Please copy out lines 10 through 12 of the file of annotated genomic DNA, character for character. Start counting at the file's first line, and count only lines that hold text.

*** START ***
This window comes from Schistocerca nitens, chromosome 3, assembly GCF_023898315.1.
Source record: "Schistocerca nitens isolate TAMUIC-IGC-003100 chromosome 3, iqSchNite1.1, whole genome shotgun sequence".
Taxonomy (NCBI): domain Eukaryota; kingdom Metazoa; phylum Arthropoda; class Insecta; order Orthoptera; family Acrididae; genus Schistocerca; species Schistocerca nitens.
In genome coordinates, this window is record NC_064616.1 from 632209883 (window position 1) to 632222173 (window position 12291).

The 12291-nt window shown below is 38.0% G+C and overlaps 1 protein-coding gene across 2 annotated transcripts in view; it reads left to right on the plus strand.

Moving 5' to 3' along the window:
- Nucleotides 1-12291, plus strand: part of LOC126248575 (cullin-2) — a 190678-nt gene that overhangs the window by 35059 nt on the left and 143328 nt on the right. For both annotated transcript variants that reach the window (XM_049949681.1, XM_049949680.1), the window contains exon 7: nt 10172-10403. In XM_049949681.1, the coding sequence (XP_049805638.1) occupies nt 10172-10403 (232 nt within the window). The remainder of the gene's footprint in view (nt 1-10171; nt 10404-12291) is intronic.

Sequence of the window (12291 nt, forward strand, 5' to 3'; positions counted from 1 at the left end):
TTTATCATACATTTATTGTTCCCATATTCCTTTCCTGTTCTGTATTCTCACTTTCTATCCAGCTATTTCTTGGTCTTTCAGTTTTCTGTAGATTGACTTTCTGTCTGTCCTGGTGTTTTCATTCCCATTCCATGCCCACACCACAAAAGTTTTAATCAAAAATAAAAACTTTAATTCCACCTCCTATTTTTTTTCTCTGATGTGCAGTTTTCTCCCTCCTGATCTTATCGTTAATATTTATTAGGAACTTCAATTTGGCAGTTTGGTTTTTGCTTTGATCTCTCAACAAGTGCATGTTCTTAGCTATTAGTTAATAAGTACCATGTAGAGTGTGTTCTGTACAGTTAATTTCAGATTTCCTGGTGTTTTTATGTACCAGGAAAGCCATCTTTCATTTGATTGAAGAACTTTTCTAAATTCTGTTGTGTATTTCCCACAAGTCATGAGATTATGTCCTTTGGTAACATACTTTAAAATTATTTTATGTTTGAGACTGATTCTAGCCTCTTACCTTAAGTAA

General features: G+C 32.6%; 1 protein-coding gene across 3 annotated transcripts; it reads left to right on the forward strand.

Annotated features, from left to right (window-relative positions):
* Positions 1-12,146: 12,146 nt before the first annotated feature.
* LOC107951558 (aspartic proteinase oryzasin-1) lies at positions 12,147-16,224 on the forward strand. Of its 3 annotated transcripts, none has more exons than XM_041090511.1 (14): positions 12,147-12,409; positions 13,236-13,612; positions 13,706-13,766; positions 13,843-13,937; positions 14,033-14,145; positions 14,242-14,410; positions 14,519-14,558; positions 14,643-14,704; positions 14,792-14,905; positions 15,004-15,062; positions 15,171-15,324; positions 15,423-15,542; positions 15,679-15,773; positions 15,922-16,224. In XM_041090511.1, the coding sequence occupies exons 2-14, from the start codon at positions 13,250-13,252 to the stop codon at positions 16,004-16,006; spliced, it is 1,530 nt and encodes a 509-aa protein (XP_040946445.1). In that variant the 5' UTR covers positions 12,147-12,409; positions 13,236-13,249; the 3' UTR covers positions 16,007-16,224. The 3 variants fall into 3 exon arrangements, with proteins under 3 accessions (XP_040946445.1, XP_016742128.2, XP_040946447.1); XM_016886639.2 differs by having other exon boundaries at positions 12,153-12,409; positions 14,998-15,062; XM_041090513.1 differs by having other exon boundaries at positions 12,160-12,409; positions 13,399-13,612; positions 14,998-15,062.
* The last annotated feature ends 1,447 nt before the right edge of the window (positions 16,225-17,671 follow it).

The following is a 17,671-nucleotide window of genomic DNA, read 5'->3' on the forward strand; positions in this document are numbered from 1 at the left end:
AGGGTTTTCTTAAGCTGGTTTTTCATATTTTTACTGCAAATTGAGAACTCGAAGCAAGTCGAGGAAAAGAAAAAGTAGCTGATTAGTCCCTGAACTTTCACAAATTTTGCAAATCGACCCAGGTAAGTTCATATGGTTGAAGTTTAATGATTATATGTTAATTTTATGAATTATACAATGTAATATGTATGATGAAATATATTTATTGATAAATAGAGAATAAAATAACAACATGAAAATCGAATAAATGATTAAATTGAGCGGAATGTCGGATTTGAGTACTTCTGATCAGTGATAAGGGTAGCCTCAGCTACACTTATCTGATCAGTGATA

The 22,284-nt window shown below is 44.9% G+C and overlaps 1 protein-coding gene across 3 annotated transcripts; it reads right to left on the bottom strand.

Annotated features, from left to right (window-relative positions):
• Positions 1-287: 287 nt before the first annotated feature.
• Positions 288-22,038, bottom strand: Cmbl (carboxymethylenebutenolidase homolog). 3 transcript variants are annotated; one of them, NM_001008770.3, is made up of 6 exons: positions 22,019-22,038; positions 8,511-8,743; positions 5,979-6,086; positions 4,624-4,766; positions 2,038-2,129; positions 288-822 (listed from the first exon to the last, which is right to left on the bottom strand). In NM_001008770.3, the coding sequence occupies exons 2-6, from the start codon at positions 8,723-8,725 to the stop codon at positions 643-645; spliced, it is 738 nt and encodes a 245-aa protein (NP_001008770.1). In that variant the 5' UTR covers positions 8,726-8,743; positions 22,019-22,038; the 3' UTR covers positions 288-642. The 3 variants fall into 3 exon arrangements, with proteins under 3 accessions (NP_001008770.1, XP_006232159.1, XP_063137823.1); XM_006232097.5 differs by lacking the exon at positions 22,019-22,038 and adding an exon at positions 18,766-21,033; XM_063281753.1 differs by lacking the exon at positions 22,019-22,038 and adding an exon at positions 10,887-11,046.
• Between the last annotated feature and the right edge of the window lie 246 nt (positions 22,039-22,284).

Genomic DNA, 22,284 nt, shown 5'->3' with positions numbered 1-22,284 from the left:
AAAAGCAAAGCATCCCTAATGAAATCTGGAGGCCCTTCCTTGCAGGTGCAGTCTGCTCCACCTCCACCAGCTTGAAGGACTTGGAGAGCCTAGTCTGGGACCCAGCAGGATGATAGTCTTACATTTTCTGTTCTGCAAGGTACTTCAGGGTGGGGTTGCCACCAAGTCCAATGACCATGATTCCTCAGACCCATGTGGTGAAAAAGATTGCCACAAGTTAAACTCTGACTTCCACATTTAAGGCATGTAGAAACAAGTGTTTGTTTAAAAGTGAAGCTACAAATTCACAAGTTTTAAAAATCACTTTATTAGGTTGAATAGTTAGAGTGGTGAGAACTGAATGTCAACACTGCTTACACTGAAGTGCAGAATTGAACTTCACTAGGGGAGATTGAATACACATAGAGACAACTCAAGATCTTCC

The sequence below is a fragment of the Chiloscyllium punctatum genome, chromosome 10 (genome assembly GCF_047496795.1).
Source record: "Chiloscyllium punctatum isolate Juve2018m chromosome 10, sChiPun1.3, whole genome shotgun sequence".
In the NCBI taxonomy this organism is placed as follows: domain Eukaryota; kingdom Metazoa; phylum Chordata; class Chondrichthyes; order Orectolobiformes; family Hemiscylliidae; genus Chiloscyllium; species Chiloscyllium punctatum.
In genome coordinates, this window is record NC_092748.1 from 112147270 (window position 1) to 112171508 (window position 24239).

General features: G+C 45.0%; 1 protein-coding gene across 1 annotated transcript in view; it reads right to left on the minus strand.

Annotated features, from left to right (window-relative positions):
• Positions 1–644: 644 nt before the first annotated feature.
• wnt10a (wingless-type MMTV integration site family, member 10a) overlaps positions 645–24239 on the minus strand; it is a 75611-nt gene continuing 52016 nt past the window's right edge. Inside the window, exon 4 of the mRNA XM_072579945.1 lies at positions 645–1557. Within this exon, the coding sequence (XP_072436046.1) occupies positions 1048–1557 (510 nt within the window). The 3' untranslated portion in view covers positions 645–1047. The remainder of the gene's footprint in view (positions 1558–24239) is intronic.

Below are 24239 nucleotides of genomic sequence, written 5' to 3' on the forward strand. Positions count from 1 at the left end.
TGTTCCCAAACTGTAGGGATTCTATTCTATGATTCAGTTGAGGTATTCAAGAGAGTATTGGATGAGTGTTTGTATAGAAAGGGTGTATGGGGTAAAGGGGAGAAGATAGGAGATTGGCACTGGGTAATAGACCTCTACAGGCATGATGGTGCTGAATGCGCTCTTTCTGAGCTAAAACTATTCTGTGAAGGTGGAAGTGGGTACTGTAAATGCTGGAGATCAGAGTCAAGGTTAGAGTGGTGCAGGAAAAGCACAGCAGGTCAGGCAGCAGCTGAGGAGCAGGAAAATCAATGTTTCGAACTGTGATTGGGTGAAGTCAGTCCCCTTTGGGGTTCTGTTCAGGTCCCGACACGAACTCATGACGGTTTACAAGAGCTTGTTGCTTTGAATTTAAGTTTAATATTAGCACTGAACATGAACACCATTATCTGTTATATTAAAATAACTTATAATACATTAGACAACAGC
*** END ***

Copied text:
General features: G+C 32.6%; 1 protein-coding gene across 3 annotated transcripts; it reads left to right on the forward strand.

Annotated features, from left to right (window-relative positions):
* Positions 1-12,146: 12,146 nt before the first annotated feature.